Lazy politics of the kind that sucked up whatever was sent down from London has been bad enough when we’ve had a Tory UK Government. Accepting orders and policy positions from the London HQ of a party that’s been unceremoniously kicked out of office after 14 years would surely be a step too far.
RT certainly won’t accept advice from me, but others in the party may share my view that being in opposition at Westminster as well as Cardiff Bay will offer them an opportunity to change direction. They should stop flirting with the likes of Abolish the Assembly Party and the Reform Party, ditch GB News, embrace devolution and start making a positive contribution to devolved policy debate.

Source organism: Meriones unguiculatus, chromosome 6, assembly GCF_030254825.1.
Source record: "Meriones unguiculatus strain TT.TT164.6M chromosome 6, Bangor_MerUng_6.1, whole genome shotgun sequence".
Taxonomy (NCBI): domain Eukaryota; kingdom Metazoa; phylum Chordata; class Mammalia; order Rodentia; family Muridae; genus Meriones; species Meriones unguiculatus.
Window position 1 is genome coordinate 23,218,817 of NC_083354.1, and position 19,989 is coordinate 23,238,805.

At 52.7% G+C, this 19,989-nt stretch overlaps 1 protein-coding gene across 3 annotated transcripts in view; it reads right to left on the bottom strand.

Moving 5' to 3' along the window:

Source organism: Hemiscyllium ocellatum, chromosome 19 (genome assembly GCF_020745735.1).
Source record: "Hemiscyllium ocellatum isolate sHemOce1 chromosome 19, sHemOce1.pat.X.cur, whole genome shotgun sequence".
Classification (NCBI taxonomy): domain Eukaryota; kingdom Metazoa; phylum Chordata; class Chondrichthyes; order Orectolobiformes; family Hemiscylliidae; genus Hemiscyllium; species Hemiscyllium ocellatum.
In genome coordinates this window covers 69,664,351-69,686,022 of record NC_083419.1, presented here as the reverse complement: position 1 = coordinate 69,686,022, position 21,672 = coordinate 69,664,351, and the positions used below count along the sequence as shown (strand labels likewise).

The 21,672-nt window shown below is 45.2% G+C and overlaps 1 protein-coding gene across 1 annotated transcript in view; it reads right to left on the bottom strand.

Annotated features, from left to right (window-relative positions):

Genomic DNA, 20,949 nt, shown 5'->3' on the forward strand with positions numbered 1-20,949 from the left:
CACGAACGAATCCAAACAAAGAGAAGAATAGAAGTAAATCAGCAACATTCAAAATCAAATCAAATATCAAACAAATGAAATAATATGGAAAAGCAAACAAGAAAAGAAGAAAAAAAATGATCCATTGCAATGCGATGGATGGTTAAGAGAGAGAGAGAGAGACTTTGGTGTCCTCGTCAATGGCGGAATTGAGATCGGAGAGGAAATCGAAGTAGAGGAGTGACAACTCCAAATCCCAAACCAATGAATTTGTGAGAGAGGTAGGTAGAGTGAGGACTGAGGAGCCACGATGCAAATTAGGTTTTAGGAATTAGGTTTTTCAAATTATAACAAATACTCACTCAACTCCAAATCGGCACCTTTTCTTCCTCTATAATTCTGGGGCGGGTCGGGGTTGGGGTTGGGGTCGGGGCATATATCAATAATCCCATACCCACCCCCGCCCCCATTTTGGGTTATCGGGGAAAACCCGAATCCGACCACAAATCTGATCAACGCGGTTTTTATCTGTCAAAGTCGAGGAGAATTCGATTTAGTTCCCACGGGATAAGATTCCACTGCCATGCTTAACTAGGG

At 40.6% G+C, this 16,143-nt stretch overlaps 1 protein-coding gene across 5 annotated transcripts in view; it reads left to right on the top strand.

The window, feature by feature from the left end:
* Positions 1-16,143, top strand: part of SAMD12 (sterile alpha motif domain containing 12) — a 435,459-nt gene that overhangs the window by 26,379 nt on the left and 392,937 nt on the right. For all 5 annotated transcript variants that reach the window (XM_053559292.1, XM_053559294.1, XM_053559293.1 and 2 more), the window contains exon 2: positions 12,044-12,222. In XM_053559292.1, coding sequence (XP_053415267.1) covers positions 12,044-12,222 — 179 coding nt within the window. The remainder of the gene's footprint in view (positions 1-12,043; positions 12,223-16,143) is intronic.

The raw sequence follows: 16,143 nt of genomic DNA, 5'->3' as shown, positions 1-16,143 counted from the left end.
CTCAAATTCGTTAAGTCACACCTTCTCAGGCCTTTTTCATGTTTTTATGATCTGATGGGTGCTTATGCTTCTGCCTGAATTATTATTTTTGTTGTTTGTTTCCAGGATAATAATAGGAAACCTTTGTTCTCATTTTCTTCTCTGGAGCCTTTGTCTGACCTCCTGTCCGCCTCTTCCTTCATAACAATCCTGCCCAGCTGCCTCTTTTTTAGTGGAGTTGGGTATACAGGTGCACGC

It’s fair to say that there are already Tory MSs who have shown a more positive approach of the kind needed. Peter Fox, who represents Monmouth, tried his best to get a Bill passed that would have integrated economic, health, social, education and environmental considerations to create a more sustainable and coherent approach to food. Unfortunately it didn’t get the backing from the Welsh Government that he’d hoped for, even if they applauded its aims. But that shouldn’t prevent further attempts in the future.
What the Welsh Conservatives should be doing is devising a set of policy proposals that are aimed at improving life in Wales rather than doing the opposite of whatever Labour may be doing in government, purely for the sake of it.
Such an approach would have the potential to raise the level of political debate in Wales, which has been sadly debased by the adolescent behaviour of the leader of the opposition.
Support our Nation today
For the price of a cup of coffee a month you can help us create an independent, not-for-profit, national news service for the people of Wales, by the people of Wales.